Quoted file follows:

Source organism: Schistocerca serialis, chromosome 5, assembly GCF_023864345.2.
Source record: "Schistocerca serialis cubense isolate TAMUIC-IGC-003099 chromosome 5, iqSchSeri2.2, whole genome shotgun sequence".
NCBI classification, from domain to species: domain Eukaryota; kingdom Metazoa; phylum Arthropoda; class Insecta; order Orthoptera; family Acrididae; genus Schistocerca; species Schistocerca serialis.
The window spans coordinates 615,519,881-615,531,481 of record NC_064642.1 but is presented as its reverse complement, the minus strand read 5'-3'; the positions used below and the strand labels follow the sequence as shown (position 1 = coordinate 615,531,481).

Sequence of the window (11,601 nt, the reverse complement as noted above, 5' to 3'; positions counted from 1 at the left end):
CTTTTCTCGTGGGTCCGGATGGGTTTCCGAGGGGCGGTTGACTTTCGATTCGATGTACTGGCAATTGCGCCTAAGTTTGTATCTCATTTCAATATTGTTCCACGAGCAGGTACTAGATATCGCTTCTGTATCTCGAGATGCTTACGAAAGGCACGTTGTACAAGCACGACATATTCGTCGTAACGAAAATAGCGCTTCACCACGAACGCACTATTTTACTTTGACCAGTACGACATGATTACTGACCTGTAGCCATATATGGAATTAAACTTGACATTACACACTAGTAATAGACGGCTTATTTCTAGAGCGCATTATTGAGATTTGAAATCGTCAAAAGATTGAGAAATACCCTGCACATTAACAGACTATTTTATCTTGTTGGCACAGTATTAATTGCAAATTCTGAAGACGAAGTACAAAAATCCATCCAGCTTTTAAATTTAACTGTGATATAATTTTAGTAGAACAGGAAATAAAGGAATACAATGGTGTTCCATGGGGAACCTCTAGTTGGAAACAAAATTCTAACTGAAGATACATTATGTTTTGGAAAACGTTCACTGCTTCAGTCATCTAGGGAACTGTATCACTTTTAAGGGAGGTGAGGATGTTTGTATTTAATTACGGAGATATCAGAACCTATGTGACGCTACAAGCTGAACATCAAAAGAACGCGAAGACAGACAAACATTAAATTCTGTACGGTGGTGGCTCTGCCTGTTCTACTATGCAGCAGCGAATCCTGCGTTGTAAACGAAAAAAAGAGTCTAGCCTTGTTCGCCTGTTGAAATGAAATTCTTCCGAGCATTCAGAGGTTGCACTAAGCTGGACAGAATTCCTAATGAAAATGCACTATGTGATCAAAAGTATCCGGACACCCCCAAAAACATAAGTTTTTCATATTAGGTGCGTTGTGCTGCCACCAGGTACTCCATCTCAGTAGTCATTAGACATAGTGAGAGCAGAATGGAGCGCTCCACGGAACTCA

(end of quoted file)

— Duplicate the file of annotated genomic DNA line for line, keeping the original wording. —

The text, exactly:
Source organism: Schistocerca serialis, chromosome 5, assembly GCF_023864345.2.
Source record: "Schistocerca serialis cubense isolate TAMUIC-IGC-003099 chromosome 5, iqSchSeri2.2, whole genome shotgun sequence".
NCBI classification, from domain to species: domain Eukaryota; kingdom Metazoa; phylum Arthropoda; class Insecta; order Orthoptera; family Acrididae; genus Schistocerca; species Schistocerca serialis.
The window spans coordinates 615,519,881-615,531,481 of record NC_064642.1 but is presented as its reverse complement, the minus strand read 5'-3'; the positions used below and the strand labels follow the sequence as shown (position 1 = coordinate 615,531,481).

Sequence of the window (11,601 nt, the reverse complement as noted above, 5' to 3'; positions counted from 1 at the left end):
CTTTTCTCGTGGGTCCGGATGGGTTTCCGAGGGGCGGTTGACTTTCGATTCGATGTACTGGCAATTGCGCCTAAGTTTGTATCTCATTTCAATATTGTTCCACGAGCAGGTACTAGATATCGCTTCTGTATCTCGAGATGCTTACGAAAGGCACGTTGTACAAGCACGACATATTCGTCGTAACGAAAATAGCGCTTCACCACGAACGCACTATTTTACTTTGACCAGTACGACATGATTACTGACCTGTAGCCATATATGGAATTAAACTTGACATTACACACTAGTAATAGACGGCTTATTTCTAGAGCGCATTATTGAGATTTGAAATCGTCAAAAGATTGAGAAATACCCTGCACATTAACAGACTATTTTATCTTGTTGGCACAGTATTAATTGCAAATTCTGAAGACGAAGTACAAAAATCCATCCAGCTTTTAAATTTAACTGTGATATAATTTTAGTAGAACAGGAAATAAAGGAATACAATGGTGTTCCATGGGGAACCTCTAGTTGGAAACAAAATTCTAACTGAAGATACATTATGTTTTGGAAAACGTTCACTGCTTCAGTCATCTAGGGAACTGTATCACTTTTAAGGGAGGTGAGGATGTTTGTATTTAATTACGGAGATATCAGAACCTATGTGACGCTACAAGCTGAACATCAAAAGAACGCGAAGACAGACAAACATTAAATTCTGTACGGTGGTGGCTCTGCCTGTTCTACTATGCAGCAGCGAATCCTGCGTTGTAAACGAAAAAAAGAGTCTAGCCTTGTTCGCCTGTTGAAATGAAATTCTTCCGAGCATTCAGAGGTTGCACTAAGCTGGACAGAATTCCTAATGAAAATGCACTATGTGATCAAAAGTATCCGGACACCCCCAAAAACATAAGTTTTTCATATTAGGTGCGTTGTGCTGCCACCAGGTACTCCATCTCAGTAGTCATTAGACATAGTGAGAGCAGAATGGAGCGCTCCACGGAACTCA